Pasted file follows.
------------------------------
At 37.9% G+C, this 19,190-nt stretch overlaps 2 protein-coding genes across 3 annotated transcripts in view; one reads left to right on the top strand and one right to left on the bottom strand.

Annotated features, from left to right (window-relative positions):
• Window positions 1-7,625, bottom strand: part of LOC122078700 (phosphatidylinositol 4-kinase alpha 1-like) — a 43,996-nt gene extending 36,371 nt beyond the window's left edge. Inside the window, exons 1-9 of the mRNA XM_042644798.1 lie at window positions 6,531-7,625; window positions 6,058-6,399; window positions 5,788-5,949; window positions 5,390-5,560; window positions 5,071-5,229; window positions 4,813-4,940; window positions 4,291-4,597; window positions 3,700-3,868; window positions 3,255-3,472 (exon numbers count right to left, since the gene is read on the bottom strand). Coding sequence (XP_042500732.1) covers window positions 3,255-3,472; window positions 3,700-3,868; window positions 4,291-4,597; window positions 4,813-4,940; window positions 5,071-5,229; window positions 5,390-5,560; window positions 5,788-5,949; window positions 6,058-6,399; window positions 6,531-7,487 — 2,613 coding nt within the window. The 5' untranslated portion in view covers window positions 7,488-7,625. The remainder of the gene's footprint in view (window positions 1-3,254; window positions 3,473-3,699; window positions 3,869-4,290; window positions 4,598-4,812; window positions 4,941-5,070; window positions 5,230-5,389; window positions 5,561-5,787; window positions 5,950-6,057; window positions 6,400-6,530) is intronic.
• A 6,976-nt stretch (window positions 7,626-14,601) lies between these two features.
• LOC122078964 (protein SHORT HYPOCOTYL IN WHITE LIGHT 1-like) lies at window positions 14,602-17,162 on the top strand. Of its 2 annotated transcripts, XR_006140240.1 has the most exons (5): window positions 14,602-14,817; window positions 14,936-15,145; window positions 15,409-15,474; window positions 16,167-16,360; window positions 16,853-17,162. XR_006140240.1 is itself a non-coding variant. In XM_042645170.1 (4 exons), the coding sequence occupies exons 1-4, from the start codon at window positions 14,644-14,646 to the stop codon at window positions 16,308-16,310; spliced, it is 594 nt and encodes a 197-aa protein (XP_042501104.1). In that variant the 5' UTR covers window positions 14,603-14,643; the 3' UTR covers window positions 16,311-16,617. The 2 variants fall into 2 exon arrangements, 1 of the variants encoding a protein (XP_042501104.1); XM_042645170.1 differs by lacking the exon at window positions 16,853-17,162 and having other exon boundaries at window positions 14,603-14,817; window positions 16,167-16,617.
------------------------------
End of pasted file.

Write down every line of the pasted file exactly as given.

At 37.9% G+C, this 19,190-nt stretch overlaps 2 protein-coding genes across 3 annotated transcripts in view; one reads left to right on the top strand and one right to left on the bottom strand.

Annotated features, from left to right (window-relative positions):
• Window positions 1-7,625, bottom strand: part of LOC122078700 (phosphatidylinositol 4-kinase alpha 1-like) — a 43,996-nt gene extending 36,371 nt beyond the window's left edge. Inside the window, exons 1-9 of the mRNA XM_042644798.1 lie at window positions 6,531-7,625; window positions 6,058-6,399; window positions 5,788-5,949; window positions 5,390-5,560; window positions 5,071-5,229; window positions 4,813-4,940; window positions 4,291-4,597; window positions 3,700-3,868; window positions 3,255-3,472 (exon numbers count right to left, since the gene is read on the bottom strand). Coding sequence (XP_042500732.1) covers window positions 3,255-3,472; window positions 3,700-3,868; window positions 4,291-4,597; window positions 4,813-4,940; window positions 5,071-5,229; window positions 5,390-5,560; window positions 5,788-5,949; window positions 6,058-6,399; window positions 6,531-7,487 — 2,613 coding nt within the window. The 5' untranslated portion in view covers window positions 7,488-7,625. The remainder of the gene's footprint in view (window positions 1-3,254; window positions 3,473-3,699; window positions 3,869-4,290; window positions 4,598-4,812; window positions 4,941-5,070; window positions 5,230-5,389; window positions 5,561-5,787; window positions 5,950-6,057; window positions 6,400-6,530) is intronic.
• A 6,976-nt stretch (window positions 7,626-14,601) lies between these two features.
• LOC122078964 (protein SHORT HYPOCOTYL IN WHITE LIGHT 1-like) lies at window positions 14,602-17,162 on the top strand. Of its 2 annotated transcripts, XR_006140240.1 has the most exons (5): window positions 14,602-14,817; window positions 14,936-15,145; window positions 15,409-15,474; window positions 16,167-16,360; window positions 16,853-17,162. XR_006140240.1 is itself a non-coding variant. In XM_042645170.1 (4 exons), the coding sequence occupies exons 1-4, from the start codon at window positions 14,644-14,646 to the stop codon at window positions 16,308-16,310; spliced, it is 594 nt and encodes a 197-aa protein (XP_042501104.1). In that variant the 5' UTR covers window positions 14,603-14,643; the 3' UTR covers window positions 16,311-16,617. The 2 variants fall into 2 exon arrangements, 1 of the variants encoding a protein (XP_042501104.1); XM_042645170.1 differs by lacking the exon at window positions 16,853-17,162 and having other exon boundaries at window positions 14,603-14,817; window positions 16,167-16,617.